2004, PG-13, 126 min. Directed by Katsuhiro Ôtomo. Voices by Anna Paquin, Alfred Molina, Patrick Stewart, Robin Atkin Downes.
REVIEWED By Marc Savlov, Fri., March 18, 2005
Director Ôtomo is best known stateside as the man behind 1998’s animé landmark Akira and 2001’s equally stunning Metropolis, but Steamboy, 10 years in the making at the unfathomable cost more than $20 million U.S., is his most personal, and most personable, film. The cyberpunk dystopia of Akira, with its roving gangs of 5,000cc motorcycle maniacs and apocalyptic visions, is replaced this time out with an almost elegiac story set in the Victorian era, a place and time that’s part British period piece, all bowler-bedecked Mancunian propriety and gee-whiz gadgetry, and part Amazing Stories. There’s none of the soul-wearying cynicism of Ôtomo’s previous masterworks, and in fact, if anything, the optimistic Steamboy plays like an ode to the possibilities of the creative act. That act comes here with the invention of a device known as the "steam ball," a new, mechanical source of limitless energy that is at the heart of Steamboy, and as always, the possibility of using such magnificent power – for good or evil – is the crux of the matter. Invented by the father and grandfather of Young Ray Steam, the steam ball is eagerly sought after by the O’Hara Foundation, a sinister proto-technology corporation that aspires to, well, if not world domination then at least a healthy market share in the steam-powered doohickey demographic. Chosen to guard the device until someone can figure out what to do – or not do, as the case may be – with it, the invention-happy lad must outwit legions of nefarious do-badders in what becomes one of the most entertainingly protracted chase films ever animated. Ôtomo’s storyline is near simplistic when compared with much of the indecipherable philosophical musings of his previous outings. However, denuded of any cyberpunk philosophizing, the film aspires to and achieves a dazzlingly straightforward rush that finds its protagonist in astonishing action set-piece after set-piece. You barely have time to catch your breath after he’s captured aboard a roaring locomotive (via a zeppelin snatch, natch) before it’s on to the next gorgeous bit of mind-bending, Tom Swiftian-adventure, all of which ends in a lengthy but genuinely pulse-quickening multiclimax that should have die-hard animé fans as well as the rest of us gnawing their nails to the quick and beyond. As ever, Ôtomo’s attention to the most minute details of setting and character are beyond reproach. If Victorian Manchester had been remotely like this, H.G. Wells never would have bothered to pen The Time Machine – he’d have just stepped outside and into the fray.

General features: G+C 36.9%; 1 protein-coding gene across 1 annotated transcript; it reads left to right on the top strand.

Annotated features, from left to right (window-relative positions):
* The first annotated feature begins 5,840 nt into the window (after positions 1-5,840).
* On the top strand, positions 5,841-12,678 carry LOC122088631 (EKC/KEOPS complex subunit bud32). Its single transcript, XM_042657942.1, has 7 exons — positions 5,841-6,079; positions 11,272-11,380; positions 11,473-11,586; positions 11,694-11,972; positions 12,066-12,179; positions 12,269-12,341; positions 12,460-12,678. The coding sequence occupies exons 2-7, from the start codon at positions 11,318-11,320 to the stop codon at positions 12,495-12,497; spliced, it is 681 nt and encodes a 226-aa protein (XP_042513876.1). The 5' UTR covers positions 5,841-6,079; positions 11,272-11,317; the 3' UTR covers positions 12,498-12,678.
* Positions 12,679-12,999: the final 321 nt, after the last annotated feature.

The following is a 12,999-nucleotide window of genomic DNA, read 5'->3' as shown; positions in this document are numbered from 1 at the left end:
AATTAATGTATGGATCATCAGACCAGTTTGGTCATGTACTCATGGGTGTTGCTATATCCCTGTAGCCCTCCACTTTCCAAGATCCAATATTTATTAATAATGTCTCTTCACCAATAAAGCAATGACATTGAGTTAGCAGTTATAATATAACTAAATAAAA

Like Cannibal Holocaust and Woody Allen’s Interiors, Lemon falls under the category of great first-date litmus-test films. If you’re both on the same cinematic wavelength, ...